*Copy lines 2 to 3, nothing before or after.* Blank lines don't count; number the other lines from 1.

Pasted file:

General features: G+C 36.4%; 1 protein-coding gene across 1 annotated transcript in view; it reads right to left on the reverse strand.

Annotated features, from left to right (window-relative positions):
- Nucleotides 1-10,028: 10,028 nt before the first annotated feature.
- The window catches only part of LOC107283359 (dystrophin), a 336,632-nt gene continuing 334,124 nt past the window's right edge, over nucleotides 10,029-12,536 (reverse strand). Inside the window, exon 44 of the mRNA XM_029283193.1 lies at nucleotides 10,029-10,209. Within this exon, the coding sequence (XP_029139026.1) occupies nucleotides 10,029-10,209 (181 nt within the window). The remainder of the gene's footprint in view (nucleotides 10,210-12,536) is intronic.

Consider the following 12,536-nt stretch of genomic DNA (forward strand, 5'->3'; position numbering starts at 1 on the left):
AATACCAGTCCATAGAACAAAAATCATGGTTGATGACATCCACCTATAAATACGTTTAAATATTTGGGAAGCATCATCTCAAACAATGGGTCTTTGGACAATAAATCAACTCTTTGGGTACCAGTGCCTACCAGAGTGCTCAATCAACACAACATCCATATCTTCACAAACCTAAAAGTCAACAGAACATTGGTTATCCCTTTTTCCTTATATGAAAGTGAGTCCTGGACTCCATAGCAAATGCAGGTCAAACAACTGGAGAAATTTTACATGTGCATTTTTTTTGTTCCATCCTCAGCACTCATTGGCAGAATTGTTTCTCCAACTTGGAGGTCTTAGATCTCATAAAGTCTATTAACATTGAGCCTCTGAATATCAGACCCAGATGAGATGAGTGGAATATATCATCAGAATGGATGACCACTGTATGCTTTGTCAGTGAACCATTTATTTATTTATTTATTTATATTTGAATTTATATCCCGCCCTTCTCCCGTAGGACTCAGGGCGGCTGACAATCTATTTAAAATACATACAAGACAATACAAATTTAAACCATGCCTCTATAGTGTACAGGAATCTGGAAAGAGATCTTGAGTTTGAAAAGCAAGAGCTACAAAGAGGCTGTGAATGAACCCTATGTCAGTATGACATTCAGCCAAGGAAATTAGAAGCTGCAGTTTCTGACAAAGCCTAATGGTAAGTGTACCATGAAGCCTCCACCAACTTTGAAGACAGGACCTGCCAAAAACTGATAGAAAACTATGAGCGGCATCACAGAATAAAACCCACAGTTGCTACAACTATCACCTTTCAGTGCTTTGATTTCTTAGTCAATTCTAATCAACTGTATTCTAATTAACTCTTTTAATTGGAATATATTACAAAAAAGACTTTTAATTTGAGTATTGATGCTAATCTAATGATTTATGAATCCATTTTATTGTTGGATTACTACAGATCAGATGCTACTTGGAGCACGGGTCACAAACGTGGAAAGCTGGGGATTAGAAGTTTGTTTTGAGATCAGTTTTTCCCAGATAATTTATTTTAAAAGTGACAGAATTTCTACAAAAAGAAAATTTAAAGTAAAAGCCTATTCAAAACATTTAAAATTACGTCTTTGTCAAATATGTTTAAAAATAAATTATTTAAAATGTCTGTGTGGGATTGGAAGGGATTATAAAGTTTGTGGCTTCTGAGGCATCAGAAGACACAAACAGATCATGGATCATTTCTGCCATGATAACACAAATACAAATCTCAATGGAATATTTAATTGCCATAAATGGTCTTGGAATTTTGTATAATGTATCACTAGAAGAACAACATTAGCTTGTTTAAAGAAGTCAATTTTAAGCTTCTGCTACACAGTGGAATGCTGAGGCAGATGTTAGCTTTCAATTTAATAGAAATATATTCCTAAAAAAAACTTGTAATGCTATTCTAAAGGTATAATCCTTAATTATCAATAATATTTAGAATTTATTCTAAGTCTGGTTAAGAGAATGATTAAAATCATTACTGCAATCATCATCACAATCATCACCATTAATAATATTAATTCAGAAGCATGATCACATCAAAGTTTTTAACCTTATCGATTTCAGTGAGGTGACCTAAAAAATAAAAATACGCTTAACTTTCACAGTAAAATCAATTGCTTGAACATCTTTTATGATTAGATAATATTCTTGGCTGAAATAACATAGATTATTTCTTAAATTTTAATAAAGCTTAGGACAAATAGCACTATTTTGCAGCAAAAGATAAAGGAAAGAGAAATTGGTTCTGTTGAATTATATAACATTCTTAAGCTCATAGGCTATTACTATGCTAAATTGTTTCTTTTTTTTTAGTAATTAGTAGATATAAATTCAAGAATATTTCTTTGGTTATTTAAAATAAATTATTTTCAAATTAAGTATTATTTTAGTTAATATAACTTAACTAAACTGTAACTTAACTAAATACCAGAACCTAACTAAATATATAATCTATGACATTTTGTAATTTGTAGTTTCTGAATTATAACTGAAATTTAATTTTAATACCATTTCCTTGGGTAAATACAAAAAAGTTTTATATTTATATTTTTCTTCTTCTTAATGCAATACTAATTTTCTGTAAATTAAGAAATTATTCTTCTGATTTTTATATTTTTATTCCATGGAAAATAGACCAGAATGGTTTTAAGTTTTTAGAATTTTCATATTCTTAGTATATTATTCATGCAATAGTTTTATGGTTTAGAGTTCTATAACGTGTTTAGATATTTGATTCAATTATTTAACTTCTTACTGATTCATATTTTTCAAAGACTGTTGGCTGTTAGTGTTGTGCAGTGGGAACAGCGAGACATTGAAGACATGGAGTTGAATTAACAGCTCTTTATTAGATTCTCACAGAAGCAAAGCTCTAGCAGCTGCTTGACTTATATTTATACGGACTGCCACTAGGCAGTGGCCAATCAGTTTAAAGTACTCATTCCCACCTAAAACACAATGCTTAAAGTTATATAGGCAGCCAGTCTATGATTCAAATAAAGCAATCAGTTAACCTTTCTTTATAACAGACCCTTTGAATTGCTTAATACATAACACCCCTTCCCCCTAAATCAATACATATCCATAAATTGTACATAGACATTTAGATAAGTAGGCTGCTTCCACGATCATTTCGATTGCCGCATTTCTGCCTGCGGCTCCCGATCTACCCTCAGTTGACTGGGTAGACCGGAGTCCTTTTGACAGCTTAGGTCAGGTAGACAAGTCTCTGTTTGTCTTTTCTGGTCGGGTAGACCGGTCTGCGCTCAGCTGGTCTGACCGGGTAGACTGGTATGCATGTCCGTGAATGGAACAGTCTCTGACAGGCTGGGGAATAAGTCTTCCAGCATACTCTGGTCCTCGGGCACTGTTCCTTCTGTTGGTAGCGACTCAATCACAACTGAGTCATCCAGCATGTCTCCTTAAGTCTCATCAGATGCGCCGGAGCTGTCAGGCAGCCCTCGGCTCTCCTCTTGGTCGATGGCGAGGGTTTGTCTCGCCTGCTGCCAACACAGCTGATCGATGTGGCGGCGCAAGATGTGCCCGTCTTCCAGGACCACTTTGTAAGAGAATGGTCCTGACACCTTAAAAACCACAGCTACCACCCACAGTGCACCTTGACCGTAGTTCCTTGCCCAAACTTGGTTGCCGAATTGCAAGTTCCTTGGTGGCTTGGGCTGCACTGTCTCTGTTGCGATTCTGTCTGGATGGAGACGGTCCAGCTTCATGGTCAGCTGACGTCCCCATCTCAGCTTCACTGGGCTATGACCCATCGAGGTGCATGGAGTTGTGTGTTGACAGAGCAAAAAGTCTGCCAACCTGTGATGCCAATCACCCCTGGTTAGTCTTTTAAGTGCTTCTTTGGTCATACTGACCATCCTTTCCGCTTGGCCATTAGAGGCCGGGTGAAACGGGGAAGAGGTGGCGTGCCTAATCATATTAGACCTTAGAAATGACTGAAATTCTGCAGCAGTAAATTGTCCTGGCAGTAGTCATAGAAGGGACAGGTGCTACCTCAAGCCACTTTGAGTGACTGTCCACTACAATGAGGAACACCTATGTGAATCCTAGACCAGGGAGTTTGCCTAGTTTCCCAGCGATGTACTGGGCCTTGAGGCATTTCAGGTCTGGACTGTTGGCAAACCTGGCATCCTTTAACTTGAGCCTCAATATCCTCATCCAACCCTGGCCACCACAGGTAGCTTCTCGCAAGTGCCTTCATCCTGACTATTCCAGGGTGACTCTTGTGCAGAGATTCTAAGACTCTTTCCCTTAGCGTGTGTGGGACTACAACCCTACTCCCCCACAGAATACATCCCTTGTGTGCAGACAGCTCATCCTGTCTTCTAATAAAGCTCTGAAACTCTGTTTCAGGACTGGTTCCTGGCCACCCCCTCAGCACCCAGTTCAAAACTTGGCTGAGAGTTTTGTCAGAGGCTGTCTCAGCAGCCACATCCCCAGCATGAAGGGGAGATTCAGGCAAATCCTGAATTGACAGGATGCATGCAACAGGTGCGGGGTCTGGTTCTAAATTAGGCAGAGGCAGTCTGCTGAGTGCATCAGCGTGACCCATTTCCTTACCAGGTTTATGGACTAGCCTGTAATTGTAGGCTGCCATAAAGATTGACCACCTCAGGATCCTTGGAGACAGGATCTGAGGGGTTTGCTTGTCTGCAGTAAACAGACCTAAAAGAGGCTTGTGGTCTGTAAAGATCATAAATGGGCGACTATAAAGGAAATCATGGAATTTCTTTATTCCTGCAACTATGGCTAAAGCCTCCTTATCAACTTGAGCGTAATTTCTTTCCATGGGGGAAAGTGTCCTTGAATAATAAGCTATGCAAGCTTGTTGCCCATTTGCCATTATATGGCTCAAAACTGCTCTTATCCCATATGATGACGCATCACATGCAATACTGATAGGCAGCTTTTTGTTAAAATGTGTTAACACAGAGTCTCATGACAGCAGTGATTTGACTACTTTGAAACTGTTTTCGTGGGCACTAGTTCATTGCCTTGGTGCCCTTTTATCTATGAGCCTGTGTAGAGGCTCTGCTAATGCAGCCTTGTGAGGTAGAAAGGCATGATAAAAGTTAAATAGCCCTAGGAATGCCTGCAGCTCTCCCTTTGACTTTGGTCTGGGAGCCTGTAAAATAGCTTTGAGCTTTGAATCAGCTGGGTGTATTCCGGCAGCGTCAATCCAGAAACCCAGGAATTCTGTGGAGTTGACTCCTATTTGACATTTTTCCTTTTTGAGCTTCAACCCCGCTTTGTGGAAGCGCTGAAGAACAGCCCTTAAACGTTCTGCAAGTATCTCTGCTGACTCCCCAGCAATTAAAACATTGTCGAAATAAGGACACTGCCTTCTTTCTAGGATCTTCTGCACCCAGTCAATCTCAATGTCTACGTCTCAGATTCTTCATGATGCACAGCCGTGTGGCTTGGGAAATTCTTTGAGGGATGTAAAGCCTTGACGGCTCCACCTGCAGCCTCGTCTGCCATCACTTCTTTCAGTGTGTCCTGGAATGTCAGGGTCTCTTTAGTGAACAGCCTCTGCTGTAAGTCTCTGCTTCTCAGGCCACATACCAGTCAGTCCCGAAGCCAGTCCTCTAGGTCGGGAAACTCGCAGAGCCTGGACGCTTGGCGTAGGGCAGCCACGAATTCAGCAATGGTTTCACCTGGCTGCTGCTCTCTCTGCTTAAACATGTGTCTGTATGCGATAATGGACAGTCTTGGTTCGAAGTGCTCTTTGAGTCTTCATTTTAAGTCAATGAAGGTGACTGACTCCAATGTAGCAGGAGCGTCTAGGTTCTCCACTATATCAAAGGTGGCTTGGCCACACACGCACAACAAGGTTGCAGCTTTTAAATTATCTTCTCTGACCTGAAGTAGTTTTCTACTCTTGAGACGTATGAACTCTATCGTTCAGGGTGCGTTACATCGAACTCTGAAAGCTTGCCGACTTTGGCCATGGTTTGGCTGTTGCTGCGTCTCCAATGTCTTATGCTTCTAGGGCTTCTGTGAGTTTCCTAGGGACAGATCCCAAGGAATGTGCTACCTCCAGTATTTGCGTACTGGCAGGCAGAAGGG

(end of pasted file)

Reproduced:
Annotated features, from left to right (window-relative positions):
- Nucleotides 1-10,028: 10,028 nt before the first annotated feature.